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Tonga Members of Parliament reaffirm commitment to human rights and good governance practices

Submitted by onorinas on Fri, 21/01/2022 - 16:36
English

Nukua’lofa (Tonga) – Members of Parliament (MPs) from Tonga’s Legislative Assembly participated in a half day dialogue on human rights and the Denarau Declaration last year where they reaffirmed the importance of understanding human rights and good governance to meet parliamentary obligations.

The event was an opportunity for constructive dialogue, not only on substantive topics such as human rights in the context of climate change, Tongan cultures and faiths, but also on exploring ways to strengthen the national human rights mechanisms, especially through the establishment of National Human Rights Institutions.

As part of his opening remarks at the event, Tonga’s Speaker of the House, Lord Fakafanua highlighted the important role played by parliamentarians and leaders in the realisation of human rights standards as it applies to the context of Tonga.

“Today, we can reflect upon and appreciate human rights, some of which is embedded into our constitution since 1875 by our visionary leaders and which we as leaders and lawmakers  of the present have continued to inherit  and play an important role of defending human rights of all our people. Together with the support of our own traditional values, and our culture, we can all agree that these human rights will continue to be a cornerstone,” Lord Fakafanua said.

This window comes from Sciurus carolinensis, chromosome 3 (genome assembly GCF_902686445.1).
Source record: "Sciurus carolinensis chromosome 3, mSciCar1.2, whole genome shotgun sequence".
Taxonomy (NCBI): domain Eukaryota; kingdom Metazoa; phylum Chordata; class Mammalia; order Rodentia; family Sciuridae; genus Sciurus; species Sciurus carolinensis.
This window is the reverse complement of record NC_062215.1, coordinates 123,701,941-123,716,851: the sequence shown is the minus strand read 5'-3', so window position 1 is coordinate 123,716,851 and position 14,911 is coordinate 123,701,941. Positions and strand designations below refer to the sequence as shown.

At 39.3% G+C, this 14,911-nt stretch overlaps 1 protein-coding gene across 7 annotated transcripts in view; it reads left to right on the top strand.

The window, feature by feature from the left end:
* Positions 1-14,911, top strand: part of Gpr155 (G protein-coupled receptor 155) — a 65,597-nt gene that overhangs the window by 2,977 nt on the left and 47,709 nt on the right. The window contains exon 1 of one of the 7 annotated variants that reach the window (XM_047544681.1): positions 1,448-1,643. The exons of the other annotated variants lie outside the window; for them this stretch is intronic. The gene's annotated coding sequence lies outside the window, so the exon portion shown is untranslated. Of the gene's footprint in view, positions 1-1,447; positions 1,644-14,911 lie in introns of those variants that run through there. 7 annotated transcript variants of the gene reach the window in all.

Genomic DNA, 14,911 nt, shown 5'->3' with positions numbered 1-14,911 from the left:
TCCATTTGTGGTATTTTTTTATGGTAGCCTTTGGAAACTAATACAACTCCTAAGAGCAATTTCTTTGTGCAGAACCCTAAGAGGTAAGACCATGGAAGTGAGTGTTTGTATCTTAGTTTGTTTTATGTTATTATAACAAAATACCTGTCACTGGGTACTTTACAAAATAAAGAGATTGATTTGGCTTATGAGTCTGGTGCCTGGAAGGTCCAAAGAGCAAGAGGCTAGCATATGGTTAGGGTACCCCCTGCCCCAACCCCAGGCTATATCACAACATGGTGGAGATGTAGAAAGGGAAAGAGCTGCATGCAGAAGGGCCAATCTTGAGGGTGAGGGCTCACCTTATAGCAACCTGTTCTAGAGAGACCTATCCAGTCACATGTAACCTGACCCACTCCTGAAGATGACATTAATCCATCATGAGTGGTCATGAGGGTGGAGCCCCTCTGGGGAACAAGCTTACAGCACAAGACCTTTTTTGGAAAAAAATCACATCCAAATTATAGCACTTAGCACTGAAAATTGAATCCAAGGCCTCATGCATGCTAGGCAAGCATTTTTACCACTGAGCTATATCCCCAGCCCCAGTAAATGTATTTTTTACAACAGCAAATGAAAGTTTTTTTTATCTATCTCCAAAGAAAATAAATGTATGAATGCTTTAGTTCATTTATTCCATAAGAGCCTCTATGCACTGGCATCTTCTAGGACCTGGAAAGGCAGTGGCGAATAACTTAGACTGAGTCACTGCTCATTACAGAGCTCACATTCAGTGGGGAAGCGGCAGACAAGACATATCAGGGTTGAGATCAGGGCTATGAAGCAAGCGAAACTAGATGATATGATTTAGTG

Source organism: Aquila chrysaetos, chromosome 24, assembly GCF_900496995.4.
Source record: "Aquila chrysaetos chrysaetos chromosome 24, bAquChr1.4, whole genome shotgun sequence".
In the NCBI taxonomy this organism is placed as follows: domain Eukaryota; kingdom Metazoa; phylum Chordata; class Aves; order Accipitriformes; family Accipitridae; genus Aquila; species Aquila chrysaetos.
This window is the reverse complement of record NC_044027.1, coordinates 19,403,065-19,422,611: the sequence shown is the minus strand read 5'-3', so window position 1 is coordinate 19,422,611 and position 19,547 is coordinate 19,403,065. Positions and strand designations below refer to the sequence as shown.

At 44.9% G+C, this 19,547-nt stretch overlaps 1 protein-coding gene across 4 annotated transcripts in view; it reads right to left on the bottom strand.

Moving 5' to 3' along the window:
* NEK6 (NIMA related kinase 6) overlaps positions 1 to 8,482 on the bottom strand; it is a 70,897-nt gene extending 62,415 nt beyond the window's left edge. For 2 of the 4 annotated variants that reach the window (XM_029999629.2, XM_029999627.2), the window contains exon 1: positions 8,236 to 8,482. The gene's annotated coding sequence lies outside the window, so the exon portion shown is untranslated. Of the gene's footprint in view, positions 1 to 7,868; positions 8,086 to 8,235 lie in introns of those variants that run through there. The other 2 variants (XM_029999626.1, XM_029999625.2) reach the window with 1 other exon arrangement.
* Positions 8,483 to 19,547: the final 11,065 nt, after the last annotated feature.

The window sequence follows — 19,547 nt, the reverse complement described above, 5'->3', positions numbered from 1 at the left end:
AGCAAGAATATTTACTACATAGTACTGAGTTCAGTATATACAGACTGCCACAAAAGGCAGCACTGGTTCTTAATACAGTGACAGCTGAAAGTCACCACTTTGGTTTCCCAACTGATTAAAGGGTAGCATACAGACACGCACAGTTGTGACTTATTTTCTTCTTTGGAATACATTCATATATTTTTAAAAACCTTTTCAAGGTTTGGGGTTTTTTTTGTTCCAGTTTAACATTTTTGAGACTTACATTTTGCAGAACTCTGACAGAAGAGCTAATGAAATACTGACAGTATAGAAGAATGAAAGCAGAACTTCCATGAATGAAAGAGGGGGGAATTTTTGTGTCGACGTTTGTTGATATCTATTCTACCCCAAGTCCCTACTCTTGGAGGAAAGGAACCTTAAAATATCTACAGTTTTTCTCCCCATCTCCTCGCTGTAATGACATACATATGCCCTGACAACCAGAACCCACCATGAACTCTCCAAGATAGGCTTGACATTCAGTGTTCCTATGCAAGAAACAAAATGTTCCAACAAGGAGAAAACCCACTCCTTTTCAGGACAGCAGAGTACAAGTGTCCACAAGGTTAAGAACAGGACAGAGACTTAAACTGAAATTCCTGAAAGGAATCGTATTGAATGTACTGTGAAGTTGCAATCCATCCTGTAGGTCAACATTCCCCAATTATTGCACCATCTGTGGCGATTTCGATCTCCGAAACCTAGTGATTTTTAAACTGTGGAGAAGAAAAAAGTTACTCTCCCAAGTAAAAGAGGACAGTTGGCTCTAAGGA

He added that the dialogue was an important opportunity to revisit the commitment made by the Tonga MPs as signatories to the Denarau Declaration.

“As parliamentarians and members of the (Standing Committee on Foreign Affairs, Defence and Trade), we are often looked upon for our roles in human rights, given our powers to oversee the executive roles in enacting laws, deliberate on our budgets and voice the needs of our constituents, we play critical roles in laying the foundation in fostering an environment that protects our communities, our families, children and anything threatens their human rights,” Lord Fakafanua noted.

Lord Fakafanua stated that the dialogue is of great benefit for the members of the Standing Committee on Foreign Affairs, Defence and Trade as they are tasked with the pivotal oversight and role of considering and reporting on matters relating to human rights obligations, international treaties and conventions and required economic policies.

He added that having a standing committee with a specific mandate attests to Tonga’s commitment to promoting human rights and the Legislative Assembly of Tonga will rely heavily on the advice of this committee to enlighten and drive the deliberations in parliament by applying this to human rights matters and just about any matter discussed in the parliament of Tonga.

According to Honourable Saia Piukala, Chair of the Standing Committee on Foreign Affairs, Defence and Trade, the human rights dialogue helped in learning about the importance of exhausting different human rights mechanisms to protect human rights in the context of Tonga.

“I also learnt that we can adopt and contextualise conventions and treaties to suit each of our respective cultures and traditions,” he added.

Hon. Piukala highlighted that “contextualised approaches is very crucial to our roles in Parliament because it will strategize our approach in terms of working with the executives in the future to rectify international conventions and treaties.”